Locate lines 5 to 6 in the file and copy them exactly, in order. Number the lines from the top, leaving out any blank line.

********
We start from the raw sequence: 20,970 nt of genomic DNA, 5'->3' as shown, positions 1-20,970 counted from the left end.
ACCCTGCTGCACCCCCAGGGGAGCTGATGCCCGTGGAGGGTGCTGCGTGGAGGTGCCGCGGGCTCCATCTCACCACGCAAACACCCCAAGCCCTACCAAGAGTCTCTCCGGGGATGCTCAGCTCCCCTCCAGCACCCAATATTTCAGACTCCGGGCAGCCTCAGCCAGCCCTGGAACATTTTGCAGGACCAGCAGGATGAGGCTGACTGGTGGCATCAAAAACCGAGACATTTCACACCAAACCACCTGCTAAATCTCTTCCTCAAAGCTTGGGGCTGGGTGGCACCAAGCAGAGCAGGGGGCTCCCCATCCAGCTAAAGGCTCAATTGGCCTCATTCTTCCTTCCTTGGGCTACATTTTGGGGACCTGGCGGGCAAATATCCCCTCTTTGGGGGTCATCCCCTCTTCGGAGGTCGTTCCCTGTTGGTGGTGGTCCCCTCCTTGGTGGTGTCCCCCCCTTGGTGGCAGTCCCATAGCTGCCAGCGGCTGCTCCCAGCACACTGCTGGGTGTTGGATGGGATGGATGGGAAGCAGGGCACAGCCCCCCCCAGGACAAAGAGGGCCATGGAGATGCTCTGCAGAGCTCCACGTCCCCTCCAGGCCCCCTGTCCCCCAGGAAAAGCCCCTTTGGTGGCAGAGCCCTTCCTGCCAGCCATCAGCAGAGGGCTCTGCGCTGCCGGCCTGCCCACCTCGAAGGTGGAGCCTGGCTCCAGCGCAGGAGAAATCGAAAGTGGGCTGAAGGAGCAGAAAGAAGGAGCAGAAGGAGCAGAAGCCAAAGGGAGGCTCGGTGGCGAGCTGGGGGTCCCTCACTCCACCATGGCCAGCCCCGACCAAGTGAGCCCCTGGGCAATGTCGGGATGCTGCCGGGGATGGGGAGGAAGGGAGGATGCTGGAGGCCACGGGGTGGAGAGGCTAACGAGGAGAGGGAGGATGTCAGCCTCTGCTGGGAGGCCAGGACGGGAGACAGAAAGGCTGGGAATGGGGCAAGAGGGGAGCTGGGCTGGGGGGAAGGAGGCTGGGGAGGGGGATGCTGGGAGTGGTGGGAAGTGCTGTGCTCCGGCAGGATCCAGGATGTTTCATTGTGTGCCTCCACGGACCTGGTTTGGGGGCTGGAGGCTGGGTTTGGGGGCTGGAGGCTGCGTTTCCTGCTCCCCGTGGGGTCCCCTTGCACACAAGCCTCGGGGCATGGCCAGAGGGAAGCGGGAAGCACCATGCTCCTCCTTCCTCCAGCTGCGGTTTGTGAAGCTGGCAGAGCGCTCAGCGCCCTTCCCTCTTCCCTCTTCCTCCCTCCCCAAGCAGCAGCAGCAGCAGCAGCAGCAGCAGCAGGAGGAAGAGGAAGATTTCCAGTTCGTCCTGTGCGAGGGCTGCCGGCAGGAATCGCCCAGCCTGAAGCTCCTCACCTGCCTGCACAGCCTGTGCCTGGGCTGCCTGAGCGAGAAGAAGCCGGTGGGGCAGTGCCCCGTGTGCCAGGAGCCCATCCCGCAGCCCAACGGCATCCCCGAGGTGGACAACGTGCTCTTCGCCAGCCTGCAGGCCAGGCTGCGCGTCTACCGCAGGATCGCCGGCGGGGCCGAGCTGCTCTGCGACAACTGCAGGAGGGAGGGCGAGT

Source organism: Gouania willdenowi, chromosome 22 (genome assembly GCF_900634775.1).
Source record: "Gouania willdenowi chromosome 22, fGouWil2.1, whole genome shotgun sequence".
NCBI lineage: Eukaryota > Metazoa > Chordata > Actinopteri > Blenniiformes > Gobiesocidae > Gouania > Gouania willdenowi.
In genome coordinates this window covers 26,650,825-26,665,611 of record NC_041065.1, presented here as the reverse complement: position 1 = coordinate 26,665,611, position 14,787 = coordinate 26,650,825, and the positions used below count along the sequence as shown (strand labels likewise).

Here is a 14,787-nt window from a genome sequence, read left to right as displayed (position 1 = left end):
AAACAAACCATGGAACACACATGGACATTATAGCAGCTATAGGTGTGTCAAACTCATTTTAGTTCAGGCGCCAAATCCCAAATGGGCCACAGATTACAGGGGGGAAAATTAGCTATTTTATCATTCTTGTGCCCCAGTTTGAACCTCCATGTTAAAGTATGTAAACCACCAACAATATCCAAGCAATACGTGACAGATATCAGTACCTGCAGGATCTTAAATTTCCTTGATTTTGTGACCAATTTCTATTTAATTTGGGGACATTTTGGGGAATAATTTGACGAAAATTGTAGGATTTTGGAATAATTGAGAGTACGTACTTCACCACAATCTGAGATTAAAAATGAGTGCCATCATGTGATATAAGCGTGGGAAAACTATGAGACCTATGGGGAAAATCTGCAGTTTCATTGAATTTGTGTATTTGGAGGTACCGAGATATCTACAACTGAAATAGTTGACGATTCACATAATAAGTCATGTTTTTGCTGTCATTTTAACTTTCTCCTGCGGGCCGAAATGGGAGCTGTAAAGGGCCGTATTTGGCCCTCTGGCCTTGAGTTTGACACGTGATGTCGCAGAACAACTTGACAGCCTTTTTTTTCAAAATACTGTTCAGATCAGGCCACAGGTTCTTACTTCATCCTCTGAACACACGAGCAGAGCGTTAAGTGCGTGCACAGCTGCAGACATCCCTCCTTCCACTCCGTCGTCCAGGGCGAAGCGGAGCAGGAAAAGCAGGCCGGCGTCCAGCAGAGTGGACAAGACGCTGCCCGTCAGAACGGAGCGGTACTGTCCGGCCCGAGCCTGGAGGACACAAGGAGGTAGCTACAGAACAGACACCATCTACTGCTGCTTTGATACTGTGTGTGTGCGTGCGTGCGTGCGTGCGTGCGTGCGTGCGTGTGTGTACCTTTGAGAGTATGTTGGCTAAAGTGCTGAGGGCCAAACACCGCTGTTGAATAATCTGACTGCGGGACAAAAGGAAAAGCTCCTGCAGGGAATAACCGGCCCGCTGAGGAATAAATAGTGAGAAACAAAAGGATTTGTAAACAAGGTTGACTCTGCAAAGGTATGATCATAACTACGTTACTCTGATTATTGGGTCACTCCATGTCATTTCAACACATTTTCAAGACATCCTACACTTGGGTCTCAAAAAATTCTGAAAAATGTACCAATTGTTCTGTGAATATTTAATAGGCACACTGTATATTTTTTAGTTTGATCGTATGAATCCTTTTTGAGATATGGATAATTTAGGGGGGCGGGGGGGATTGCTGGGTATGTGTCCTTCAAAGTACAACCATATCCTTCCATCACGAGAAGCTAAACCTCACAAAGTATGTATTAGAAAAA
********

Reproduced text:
NCBI lineage: Eukaryota > Metazoa > Chordata > Actinopteri > Blenniiformes > Gobiesocidae > Gouania > Gouania willdenowi.
In genome coordinates this window covers 26,650,825-26,665,611 of record NC_041065.1, presented here as the reverse complement: position 1 = coordinate 26,665,611, position 14,787 = coordinate 26,650,825, and the positions used below count along the sequence as shown (strand labels likewise).